ISBN update: The good news is… offline systems still work

ISBN spreadsheet snapshot

This is what you get…

A couple of days ago I applied for a block of ISBN numbers – a process that involved printing and scanning a form.  The good news is, once you’ve done all of that they beat the “3 working days” turnaround and did it in 2 working days.

Actually about one and a half.

Plus, all my unanswered questions and items that weren’t clear from the form or the guidance notes you can access before you start the process were answered by the email when they sent me the numbers back.


I have a spreadsheet with everything I need to know, and three titles (the .Mobi / ePub and PDF versions of the same book) all registered with my own ISBN.  Plus advice on how to make a legal book deposit with the British Library.

So the system works fine, just not online.

The challenge is perhaps an indicator of an aspect of the customer, something I hadn’t considered in the last post.  You see… if you’re really determined (which you have to be to write a book and self publish it in the first place) the complicated online sign-up is just another hurdle to get over.  So it’s not really a barrier to entry.

However, as we know, you don’t *need* and ISBN number for all platforms.  So if you’re just knocking out a quickie ebook for Kindle or PDF, and find the ISBN process to be a little too clunky, you’ll skip it.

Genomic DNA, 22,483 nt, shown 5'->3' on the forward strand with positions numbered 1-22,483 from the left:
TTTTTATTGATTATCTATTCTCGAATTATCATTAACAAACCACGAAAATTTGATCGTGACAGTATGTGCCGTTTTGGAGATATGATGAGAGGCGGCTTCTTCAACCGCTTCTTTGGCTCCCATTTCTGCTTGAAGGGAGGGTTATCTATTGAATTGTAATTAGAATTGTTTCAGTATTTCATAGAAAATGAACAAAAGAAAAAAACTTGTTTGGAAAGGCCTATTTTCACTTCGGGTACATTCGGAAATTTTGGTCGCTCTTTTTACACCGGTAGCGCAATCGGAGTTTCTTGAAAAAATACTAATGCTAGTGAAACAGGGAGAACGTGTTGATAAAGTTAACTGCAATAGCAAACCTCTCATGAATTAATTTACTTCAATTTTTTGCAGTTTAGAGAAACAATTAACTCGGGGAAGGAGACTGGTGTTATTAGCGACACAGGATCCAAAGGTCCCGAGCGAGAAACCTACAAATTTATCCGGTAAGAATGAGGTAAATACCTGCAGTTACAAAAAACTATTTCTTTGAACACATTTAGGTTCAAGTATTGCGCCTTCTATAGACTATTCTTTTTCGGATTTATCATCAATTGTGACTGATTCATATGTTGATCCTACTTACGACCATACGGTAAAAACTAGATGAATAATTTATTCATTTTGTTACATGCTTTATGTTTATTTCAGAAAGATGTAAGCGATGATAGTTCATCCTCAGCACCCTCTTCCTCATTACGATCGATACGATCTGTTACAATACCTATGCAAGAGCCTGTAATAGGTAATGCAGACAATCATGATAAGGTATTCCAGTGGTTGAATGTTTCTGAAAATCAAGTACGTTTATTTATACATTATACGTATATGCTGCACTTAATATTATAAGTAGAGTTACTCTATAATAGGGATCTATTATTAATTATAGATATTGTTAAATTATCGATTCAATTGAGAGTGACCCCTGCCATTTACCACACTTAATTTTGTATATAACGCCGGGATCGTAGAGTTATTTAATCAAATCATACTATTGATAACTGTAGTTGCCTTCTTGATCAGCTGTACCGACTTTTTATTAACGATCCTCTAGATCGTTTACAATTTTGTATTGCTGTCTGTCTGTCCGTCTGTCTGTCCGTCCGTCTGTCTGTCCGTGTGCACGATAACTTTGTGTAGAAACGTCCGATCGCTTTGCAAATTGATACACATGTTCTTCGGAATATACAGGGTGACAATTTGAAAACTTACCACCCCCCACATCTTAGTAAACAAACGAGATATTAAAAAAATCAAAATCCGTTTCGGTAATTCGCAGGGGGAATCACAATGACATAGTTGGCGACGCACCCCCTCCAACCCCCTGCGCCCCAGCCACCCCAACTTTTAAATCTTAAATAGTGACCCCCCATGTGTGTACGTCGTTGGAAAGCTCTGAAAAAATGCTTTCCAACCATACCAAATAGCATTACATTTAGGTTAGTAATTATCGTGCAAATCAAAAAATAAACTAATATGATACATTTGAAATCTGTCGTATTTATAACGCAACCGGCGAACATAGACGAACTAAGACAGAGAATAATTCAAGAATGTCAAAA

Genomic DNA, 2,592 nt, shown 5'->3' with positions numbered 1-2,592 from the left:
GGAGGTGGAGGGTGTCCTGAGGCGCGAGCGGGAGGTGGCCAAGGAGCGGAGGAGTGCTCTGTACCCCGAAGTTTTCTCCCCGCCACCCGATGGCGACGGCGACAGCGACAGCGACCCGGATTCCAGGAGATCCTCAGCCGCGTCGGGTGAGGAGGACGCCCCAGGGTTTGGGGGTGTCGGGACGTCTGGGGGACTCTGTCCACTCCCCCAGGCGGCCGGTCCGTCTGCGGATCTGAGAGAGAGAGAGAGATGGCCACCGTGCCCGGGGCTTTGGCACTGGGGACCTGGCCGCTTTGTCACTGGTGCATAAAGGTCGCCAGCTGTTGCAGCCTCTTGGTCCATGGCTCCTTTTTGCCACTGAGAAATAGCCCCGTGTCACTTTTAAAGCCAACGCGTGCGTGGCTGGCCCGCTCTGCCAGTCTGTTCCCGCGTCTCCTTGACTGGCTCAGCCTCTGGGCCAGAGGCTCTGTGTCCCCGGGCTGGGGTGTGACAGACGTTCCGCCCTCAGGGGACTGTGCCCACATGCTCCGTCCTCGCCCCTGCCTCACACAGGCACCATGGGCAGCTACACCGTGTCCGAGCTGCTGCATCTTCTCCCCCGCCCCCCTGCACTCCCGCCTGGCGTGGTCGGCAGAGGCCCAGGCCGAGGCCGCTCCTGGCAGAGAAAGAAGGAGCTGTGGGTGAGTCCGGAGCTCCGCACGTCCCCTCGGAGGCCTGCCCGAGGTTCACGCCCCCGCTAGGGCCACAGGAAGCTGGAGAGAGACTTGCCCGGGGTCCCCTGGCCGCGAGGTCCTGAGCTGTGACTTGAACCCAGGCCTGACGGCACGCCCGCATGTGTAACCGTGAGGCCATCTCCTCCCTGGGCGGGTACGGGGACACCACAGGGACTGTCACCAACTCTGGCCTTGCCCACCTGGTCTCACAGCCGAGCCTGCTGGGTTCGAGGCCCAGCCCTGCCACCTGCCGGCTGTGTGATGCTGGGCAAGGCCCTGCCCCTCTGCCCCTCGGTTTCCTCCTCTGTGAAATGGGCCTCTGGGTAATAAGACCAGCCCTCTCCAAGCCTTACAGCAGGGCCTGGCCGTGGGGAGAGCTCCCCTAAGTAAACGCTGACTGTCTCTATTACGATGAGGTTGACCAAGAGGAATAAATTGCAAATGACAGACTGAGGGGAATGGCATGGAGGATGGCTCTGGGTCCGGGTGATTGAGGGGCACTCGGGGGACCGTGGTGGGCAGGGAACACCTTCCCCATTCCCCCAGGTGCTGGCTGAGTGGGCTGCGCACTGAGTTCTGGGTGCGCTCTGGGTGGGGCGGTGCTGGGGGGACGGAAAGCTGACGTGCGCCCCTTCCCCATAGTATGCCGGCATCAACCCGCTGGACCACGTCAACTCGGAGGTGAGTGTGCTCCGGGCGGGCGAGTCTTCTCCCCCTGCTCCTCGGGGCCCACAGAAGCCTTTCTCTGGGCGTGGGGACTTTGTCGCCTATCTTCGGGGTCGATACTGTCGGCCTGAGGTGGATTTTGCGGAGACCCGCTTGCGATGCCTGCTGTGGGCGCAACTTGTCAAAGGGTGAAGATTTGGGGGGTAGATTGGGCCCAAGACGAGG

Then what happens?  We wind up with a different set of unique identifiers for some books… which multiplies into world where an ISBN number becomes less relevant.  It’s no longer the worldwide standard numbering system it has been until now.  It’s a competitor.  It’s the equivalent of having the option of another postal service and two different addresses for the same location, depending on which postal service you’re using.

It’s not good news for ISBN.  It’s good news for the company that can capture all book ID data and make all books discoverable through one system… which is a sort of data crawling search engine… er… it’s Google, isn’t it.

Yes.  Whilst organisations can create alternate numbering systems to organise the world slightly differently depending on where you start, the person who captures the lot is the outright winner.  That person is the one who is easiest to use… and it helps a lot if they’re free, too.

GSBN numbers might one day be a reality, after all, most of us remember that twenty years ago there were dozens of search engines out there too.